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RE: A beef with XSLT Sometimes too complicated

Subject: RE: A beef with XSLT Sometimes too complicated
From: Wendell Piez <wapiez@xxxxxxxxxxxxxxxx>
Date: Tue, 18 Jul 2006 12:22:45 -0400
RE:  A beef with XSLT Sometimes too complicated
At 11:45 AM 7/18/2006, Mike wrote:
> It does occur to me that what we are facing is a collective
> coming-to-grips with the question of
> queries-as-transformations and transformations-as-queries,

Queries extract a small part of the information available from some
resource. Transformations convert the representation of information into a
different form. It's quite possible, therefore, for a task to involve both
query and transformation.

Indeed. An extraction of a list of phone numbers might be a "pure" query. A plain-vanilla reformatting of a Docbook page into HTML might be a "pure" transformation, or close to it. But most tasks involve something of both. Right in the middle might be the creation of a table of contents into a set of XML documents as rendered in HTML.


Not only that, but to addle our brains further ... sometimes it's rather difficult to distinguish between the information and its representation. The representation of information is itself information (which is why a well-designed, scalable information processing architecture will probably introduce some kind of layering). In that respect, a transformation is a translation of one kind of information (say, Docbook tagging) into another (say, the code that drives a renderer to display the same "information" as the source markup in a form friendlier to the eye and the educated brain). But translation is rarely a simple mapping; it usually involves the removal of some information (say, the nesting becomes implicit in the level of headers rather than explicit in the markup of sections) while other information is added (relative font sizing is introduced for the display of those headers) -- generally, one hopes, according to consistent rules derived from the relevant context, which (in principle, if not too much is thrown away) may even enable the translation back again.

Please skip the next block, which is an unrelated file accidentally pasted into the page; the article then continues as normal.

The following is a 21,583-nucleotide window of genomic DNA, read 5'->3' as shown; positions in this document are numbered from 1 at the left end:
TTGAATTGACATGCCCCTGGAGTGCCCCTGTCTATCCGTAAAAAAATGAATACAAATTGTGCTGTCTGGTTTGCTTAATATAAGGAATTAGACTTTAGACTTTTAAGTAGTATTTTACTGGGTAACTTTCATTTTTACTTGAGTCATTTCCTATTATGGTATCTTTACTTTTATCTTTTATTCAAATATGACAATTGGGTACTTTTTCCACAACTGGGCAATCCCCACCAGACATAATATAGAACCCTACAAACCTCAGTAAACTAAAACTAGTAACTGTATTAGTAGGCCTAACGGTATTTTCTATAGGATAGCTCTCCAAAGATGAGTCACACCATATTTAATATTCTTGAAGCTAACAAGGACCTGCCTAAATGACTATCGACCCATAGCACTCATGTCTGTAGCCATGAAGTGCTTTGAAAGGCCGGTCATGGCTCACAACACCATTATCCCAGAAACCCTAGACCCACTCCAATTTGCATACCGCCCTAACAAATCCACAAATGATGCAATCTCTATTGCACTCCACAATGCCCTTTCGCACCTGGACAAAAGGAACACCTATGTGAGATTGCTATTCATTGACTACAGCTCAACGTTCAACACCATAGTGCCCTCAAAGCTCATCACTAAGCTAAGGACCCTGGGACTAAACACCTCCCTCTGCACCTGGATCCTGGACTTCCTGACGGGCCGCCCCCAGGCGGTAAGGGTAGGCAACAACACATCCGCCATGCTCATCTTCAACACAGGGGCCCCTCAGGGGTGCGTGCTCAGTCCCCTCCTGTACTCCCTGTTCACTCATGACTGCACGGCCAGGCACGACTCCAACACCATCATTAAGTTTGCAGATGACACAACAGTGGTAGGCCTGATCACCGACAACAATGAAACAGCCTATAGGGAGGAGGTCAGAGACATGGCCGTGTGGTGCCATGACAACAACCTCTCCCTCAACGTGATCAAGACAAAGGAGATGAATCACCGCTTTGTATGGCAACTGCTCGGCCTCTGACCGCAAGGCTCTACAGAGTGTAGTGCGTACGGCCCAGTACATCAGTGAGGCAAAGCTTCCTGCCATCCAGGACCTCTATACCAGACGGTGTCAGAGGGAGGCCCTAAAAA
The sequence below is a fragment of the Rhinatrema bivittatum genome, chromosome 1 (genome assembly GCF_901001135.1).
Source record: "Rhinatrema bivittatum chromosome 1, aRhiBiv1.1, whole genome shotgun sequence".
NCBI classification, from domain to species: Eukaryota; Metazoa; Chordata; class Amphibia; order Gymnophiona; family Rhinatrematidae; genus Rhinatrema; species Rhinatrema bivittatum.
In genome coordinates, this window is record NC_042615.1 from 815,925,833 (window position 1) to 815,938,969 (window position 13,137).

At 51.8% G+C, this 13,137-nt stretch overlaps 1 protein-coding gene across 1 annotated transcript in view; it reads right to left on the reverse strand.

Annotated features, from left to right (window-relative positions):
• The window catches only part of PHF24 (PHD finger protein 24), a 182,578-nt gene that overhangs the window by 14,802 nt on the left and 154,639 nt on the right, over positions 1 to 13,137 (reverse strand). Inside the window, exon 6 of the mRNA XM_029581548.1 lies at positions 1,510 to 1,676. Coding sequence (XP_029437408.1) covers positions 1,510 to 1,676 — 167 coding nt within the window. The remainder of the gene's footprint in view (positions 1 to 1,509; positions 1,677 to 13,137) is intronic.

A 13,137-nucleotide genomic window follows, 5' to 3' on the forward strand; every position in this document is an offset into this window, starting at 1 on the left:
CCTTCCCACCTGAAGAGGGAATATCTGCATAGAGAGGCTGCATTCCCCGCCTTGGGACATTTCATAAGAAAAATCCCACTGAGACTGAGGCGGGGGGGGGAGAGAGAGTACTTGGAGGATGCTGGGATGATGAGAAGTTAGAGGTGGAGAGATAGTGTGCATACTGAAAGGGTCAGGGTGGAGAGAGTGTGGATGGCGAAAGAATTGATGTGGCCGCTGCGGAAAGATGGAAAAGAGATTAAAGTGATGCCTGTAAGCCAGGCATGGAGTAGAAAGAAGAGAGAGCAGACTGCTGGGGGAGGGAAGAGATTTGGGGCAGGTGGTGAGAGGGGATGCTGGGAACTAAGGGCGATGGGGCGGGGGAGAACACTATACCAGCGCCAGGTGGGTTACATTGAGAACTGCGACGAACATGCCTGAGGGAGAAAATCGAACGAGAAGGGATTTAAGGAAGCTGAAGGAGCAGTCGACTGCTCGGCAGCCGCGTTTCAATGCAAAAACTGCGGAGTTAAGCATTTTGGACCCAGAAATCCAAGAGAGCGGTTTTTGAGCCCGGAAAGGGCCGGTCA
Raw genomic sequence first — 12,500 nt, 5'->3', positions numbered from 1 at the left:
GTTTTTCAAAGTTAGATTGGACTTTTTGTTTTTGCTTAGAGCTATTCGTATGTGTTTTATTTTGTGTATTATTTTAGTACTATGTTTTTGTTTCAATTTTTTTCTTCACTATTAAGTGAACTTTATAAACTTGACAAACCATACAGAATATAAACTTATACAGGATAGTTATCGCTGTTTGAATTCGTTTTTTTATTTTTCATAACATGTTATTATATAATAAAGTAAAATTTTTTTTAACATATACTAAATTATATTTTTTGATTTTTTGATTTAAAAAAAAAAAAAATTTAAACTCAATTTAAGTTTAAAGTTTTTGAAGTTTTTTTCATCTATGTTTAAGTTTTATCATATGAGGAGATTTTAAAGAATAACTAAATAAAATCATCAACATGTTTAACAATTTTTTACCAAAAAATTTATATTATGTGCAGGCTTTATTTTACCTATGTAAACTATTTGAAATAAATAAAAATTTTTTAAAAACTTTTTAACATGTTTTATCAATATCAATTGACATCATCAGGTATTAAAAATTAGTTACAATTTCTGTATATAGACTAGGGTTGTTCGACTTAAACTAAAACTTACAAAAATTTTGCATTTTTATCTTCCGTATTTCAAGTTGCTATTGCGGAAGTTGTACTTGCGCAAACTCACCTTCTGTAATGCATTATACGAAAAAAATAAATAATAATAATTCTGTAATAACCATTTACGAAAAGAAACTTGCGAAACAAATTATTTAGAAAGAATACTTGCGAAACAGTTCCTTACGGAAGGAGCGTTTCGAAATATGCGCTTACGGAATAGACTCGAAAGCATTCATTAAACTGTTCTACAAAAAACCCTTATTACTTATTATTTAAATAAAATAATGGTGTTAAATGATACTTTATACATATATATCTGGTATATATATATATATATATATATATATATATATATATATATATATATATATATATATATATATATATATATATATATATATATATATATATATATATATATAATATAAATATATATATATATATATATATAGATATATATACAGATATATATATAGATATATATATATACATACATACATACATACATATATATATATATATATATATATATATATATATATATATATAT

This may seem like idle philosophizing until one considers that this is effectively what queries do too, only balanced somewhat differently with respect to adding and throwing away.

A query is a transformation scoped to a "repository" and returning an extract of it. A transformation is a query scoped to a "document" and returning an elaboration of it.

Cheers,
Wendell

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